Democratic Audit – Scotland

DA_SocialMedia_Scotland-01Democratic Audit – Scotland was launched in September 2015, and aims to measure the health, strength and depth of Scottish democracy at a time of great change. Based in Glasgow, and run in collaboration between the London School of Economics, and the Universities of Stirling and Edinburgh. It is run by Managing Editor Sean Kippin, and co-Directed by Professors Paul Cairney and Nicola McEwen. Democratic Audit UK, the parent organisation, is directed by Professor Patrick Dunleavy, and co-Directed by Dr Jonathan Hopkin (both of the LSE).

Democratic Audit – Scotland, seeks to apply the Democratic Audit framework to Scottish democracy in the wake of the process triggered by the September 2014 referendum on Scottish independence.

  • Emergence of dominant party system
  • 2016 Scottish Parliament elections
  • Character and tone of independence movement going forward
  • What Scotland thinks and election/opinion research
  • Under-representation of centre-right in party system
  • Different electoral systems in use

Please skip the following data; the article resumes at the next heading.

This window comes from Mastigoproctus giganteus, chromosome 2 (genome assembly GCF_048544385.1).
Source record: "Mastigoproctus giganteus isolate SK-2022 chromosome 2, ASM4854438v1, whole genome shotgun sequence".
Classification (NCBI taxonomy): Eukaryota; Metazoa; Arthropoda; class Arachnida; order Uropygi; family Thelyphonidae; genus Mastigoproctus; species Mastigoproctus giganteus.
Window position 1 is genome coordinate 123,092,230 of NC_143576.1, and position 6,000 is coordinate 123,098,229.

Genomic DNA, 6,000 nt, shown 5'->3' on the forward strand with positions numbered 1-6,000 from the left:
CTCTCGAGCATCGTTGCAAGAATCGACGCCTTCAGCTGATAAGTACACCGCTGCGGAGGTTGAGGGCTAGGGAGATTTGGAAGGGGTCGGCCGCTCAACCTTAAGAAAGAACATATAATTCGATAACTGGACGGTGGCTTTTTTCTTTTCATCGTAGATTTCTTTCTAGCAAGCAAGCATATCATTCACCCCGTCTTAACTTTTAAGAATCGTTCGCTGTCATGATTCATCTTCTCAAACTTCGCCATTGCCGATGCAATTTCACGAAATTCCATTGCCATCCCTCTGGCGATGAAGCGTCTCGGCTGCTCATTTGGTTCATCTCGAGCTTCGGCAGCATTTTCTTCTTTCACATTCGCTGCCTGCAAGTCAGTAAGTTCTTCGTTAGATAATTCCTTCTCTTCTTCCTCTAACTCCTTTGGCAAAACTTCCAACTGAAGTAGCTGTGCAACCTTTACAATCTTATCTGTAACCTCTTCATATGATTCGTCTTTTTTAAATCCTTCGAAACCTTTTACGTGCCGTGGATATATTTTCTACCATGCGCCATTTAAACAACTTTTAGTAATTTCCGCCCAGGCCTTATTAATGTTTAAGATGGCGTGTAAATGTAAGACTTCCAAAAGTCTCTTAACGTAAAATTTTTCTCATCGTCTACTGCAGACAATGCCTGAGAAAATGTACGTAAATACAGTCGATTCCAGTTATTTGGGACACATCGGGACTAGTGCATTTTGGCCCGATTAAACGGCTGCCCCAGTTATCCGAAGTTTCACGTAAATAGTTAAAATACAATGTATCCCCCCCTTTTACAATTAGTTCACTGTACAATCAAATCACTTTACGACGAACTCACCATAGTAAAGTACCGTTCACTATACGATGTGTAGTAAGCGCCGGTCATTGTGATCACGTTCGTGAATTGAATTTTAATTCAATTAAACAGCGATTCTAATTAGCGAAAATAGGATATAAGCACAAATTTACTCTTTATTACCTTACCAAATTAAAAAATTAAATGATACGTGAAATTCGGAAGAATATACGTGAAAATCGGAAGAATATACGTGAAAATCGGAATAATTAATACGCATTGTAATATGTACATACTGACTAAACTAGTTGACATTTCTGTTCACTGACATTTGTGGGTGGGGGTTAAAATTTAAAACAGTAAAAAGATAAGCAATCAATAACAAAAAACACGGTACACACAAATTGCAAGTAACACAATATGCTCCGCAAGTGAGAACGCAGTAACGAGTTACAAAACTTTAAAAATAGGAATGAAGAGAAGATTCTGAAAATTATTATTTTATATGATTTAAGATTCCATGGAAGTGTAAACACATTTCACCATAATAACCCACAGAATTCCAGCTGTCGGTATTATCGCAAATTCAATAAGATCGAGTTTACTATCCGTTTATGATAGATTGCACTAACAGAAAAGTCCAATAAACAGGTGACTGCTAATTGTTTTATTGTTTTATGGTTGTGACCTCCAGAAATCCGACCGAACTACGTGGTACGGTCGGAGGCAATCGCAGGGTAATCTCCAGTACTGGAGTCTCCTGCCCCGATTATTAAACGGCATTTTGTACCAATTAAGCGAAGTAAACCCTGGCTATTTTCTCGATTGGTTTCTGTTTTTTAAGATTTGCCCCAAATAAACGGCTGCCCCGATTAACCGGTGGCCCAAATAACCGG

• Potential of SNP Westminster landslide to distort Scottish interests in UK Government
  • Distinctive operation of Scottish legal system
  • Rights and civil liberties in Scotland – link with Human Rights Act
  • Asylum and refugees
  • The future of Scotland in Europe
  • The development of pathways towards double majority federalism
  • Creation of imbalanced, incremental, and unsystematic federal system
  • Implications of English votes for English laws for Scotland
  • Scottish local government oversight
  • Ombudsman – citizens redress
  • Scottish parliament committees as they were and now with SNP majorities
  • Oversight of public services and strength of ministerial accountability
  • Civic nationalism and culture
  • Religion and sectarianism
  • Media culture and plurality
  • Religion and sectarianism
  • Aristocracy and feudal hangovers – pressure for  land reform
  • Gender representation in Scotland
  • Economic focus of independence debate
  • Increase in political participation post referendum
  • Main party’s internal democracy
  • Socioeconomic inequality
  • Citizen information for Scottish citizens
  • Civil service neutrality

It will draw on the full range of academic expert opinion, seeking to amplify high quality research, while taking advantage of the existing academic and campaigner networks in Scotland (such as the Centre on Constitutional Change and Electoral Reform Society Scotland), which taken on a higher profile, influence, and visibility since the Scottish independence referendum.

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